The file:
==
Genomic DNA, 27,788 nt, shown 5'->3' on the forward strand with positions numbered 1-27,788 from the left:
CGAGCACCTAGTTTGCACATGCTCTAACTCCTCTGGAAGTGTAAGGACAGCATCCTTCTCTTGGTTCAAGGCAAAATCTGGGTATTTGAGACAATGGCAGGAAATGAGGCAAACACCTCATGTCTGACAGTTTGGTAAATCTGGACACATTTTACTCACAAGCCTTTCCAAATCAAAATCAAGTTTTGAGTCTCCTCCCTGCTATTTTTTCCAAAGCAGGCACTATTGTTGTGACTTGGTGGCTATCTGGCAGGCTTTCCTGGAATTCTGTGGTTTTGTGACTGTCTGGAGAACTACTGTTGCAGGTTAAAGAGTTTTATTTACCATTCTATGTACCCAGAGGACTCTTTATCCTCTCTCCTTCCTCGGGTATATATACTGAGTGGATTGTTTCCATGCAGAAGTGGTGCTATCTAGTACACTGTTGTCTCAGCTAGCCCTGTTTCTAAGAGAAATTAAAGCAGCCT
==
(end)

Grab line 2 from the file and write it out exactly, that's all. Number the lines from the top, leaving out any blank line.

CGAGCACCTAGTTTGCACATGCTCTAACTCCTCTGGAAGTGTAAGGACAGCATCCTTCTCTTGGTTCAAGGCAAAATCTGGGTATTTGAGACAATGGCAGGAAATGAGGCAAACACCTCATGTCTGACAGTTTGGTAAATCTGGACACATTTTACTCACAAGCCTTTCCAAATCAAAATCAAGTTTTGAGTCTCCTCCCTGCTATTTTTTCCAAAGCAGGCACTATTGTTGTGACTTGGTGGCTATCTGGCAGGCTTTCCTGGAATTCTGTGGTTTTGTGACTGTCTGGAGAACTACTGTTGCAGGTTAAAGAGTTTTATTTACCATTCTATGTACCCAGAGGACTCTTTATCCTCTCTCCTTCCTCGGGTATATATACTGAGTGGATTGTTTCCATGCAGAAGTGGTGCTATCTAGTACACTGTTGTCTCAGCTAGCCCTGTTTCTAAGAGAAATTAAAGCAGCCT